The life of Brigitte Heller, who was Washington County’s emergency medical services director, was celebrated on Tuesday with a long procession and a heartfelt memorial service.
Heller died June 28 of injuries she suffered in a traffic accident two weeks earlier near Easton, Md. Heller’s daughter, Brittany, survived the crash.
Hundreds of people filled Hagerstown Community College’s Athletic, Recreation, and Community Center on Tuesday for tributes from several people who knew Heller well through her emergency services work.
Kevin Lewis, the director of the county Division of Emergency Services, said Heller was devoted to her family, her work and her teaching.
“We were her second family,” he said to rows of emergency workers.
“We’ve lost an EMS champion,” said Dr. Richard Alcorta, the medical director in the Maryland Institute for Emergency Medical Services System.
Some speakers described Heller as firm, strict and straightforward, but only because she pursued the highest standards.
“She never, ever accepted mediocrity in EMS,” said Melanie Shank, a paramedic in county emergency services.
Underneath, Heller had a kind heart and was a supportive friend, speakers said.
Shank called Heller a statistical “Rain Man” for EMS knowledge, referring to the savant portrayed by Dustin Hoffman in the popular 1988 movie.
Heller, 51, of Boonsboro, was the Washington County Division of Emergency Services EMS coordinator for six years, according to her obituary.
She was the Maryland Institute for Emergency Medical Services System Region II Advisory Council president and volunteered with several local fire and EMS companies for more than 30 years.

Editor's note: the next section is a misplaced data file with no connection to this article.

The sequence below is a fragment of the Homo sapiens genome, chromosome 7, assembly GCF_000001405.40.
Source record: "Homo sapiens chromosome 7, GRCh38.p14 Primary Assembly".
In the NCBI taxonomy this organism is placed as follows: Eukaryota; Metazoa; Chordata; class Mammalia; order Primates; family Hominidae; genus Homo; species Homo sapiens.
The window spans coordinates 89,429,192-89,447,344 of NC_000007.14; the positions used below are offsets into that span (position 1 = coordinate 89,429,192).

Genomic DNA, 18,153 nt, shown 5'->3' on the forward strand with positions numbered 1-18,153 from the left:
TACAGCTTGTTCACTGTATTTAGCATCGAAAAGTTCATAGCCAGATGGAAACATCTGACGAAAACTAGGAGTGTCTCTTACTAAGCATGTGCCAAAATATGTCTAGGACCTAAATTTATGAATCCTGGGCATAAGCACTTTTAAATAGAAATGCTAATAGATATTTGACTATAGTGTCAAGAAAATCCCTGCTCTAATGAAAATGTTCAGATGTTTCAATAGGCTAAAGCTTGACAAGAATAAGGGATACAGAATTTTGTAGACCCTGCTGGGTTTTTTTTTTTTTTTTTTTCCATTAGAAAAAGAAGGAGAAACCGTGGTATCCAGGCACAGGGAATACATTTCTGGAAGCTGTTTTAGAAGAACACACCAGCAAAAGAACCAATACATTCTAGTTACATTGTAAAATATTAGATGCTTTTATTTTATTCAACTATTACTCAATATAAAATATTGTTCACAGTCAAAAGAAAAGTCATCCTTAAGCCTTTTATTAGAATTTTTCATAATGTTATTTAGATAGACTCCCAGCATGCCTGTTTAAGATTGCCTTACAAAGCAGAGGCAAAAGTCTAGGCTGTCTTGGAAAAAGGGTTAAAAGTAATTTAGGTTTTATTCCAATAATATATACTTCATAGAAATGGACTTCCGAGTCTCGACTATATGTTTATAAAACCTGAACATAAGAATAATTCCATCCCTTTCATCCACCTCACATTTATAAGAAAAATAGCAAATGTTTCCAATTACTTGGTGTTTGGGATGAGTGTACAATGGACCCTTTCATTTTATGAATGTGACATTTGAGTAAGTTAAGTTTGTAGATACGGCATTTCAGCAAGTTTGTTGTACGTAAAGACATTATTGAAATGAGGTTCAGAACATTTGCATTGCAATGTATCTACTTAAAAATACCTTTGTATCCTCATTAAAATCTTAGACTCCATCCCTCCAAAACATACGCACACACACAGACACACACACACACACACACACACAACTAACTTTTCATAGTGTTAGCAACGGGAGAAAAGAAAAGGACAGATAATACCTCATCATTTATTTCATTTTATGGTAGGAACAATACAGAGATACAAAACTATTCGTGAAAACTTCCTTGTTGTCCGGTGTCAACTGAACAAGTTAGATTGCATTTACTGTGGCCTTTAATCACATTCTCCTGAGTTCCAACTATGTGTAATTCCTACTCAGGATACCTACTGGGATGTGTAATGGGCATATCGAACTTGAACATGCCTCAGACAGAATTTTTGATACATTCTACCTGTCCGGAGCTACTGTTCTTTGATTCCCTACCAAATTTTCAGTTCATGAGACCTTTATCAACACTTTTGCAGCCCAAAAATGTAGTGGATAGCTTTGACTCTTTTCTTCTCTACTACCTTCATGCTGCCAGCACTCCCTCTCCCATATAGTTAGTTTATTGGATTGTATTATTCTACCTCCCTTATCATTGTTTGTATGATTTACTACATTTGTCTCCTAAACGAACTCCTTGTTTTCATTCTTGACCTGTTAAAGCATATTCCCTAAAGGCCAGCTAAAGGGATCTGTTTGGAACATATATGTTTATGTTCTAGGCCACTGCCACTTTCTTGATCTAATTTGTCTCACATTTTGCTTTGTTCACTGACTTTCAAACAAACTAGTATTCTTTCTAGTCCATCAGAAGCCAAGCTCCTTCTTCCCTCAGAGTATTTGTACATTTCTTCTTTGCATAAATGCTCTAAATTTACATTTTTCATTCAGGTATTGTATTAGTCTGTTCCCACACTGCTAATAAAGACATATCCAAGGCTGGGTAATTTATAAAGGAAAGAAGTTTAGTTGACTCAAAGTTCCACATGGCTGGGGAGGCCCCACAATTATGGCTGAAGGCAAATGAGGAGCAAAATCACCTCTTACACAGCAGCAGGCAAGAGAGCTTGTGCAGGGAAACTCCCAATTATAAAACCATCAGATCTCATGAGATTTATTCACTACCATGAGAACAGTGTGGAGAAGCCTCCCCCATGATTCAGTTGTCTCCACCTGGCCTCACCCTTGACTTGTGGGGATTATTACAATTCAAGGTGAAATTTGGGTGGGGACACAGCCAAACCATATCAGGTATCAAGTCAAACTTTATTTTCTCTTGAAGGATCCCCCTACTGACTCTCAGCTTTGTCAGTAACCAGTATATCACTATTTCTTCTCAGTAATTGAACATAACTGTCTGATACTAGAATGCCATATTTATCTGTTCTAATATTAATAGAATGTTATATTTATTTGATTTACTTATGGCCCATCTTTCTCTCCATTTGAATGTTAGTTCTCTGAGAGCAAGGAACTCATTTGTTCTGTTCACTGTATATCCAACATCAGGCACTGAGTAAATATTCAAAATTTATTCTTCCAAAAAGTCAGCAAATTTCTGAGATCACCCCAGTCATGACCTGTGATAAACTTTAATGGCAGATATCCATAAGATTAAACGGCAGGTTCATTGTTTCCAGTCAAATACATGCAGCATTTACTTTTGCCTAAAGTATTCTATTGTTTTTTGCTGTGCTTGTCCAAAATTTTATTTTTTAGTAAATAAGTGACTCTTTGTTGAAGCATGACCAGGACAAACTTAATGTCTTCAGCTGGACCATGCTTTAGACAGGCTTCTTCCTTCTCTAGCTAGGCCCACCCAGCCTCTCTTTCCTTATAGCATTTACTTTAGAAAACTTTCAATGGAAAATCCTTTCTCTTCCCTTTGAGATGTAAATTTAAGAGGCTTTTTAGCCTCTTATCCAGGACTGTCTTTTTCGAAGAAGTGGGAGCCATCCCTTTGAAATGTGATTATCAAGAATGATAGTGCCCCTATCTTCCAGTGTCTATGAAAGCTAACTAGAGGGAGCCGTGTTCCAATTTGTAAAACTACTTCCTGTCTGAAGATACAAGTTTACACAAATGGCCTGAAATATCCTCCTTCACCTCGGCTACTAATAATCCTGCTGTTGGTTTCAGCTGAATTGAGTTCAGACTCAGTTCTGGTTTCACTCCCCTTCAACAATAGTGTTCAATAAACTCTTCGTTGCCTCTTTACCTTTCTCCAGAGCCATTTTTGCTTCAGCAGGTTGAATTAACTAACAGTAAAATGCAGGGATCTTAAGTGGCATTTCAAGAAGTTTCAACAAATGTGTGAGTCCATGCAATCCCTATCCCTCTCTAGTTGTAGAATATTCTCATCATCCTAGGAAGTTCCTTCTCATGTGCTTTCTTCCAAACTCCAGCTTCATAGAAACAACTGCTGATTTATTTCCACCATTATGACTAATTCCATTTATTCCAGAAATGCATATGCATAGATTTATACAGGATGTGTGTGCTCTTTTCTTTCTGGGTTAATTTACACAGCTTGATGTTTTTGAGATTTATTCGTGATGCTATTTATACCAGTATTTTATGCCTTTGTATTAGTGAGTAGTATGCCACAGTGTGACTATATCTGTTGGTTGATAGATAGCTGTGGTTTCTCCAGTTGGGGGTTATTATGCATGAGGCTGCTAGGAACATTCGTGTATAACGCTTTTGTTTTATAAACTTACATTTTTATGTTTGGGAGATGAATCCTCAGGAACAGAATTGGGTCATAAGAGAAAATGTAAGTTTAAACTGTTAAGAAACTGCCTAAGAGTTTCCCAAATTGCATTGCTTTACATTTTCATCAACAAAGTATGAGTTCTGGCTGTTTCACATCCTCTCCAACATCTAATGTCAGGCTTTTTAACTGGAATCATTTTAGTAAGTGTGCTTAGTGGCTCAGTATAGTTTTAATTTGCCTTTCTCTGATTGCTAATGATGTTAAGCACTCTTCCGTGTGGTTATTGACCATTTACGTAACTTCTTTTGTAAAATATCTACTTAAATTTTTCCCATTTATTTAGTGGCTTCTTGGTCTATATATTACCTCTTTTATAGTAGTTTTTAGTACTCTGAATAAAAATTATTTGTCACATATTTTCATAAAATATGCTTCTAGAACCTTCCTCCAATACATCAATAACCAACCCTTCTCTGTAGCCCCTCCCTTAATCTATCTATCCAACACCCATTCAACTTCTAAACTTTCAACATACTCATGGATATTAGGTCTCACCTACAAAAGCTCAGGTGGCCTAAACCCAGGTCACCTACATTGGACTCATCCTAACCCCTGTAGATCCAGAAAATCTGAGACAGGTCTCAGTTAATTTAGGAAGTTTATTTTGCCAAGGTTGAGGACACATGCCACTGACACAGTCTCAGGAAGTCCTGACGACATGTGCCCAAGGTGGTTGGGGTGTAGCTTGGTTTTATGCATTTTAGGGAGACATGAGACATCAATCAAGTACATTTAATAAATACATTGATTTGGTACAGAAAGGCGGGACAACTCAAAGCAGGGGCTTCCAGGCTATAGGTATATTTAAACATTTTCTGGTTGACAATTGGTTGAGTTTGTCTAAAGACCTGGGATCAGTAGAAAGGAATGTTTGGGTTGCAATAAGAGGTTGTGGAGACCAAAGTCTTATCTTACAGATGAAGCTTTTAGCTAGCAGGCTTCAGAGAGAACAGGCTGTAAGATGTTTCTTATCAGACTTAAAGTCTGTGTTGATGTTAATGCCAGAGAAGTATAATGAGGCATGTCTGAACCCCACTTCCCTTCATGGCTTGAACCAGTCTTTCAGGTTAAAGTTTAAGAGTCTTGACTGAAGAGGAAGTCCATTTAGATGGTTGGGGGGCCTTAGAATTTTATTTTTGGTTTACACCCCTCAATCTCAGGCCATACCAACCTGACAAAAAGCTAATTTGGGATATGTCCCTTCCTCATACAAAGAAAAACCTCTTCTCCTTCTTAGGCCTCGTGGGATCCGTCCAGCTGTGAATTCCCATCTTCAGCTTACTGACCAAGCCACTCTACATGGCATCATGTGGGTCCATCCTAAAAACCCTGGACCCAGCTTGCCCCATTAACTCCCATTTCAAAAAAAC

Before the ceremony, firefighters and EMS personnel, some wearing their dress-blue uniforms in 90-degree heat, offered a last salute as a procession of emergency services vehicles passed by.
Maeghan Lois, an emergency medical technician with the Boonsboro Ambulance and Rescue Service, an organization Heller helped establish in the mid-1980s, said Heller trained her and a majority of the EMTs in Washington County.
“She was very dedicated to the (Washington County) Fire and Rescue Association,” Lois said., “She was always there for us if we needed her.”
Lois, who was not scheduled to work on Tuesday, wore a black dress to honor Heller.
Boonsboro firefighters and EMS workers saluted the vehicles as they drove down Alternate U.S. 40. A black curtain draped over the ladder of a fire truck was extended high above the roadway. Many firefighters wore a black stripe across their badges to show they were in mourning.
“We’re here to show our respect,” said Pat Warner, a firefighter and EMT with the First Hose Co. of Boonsboro. “... She loved her job. She dedicated her heart and soul into this job. Every EMT in this county — every one of them went through Brigitte. She will be missed.”
Show of respect
In Halfway, members of the Volunteer Fire Co. of Halfway did much the same thing as their counterparts in Boonsboro.
They snapped to attention as the procession passed down Halfway Boulevard. In the distance, flags were at half staff, and black wreaths could be seen hanging above the bay doors at Washington County Emergency Station 25 on York Road.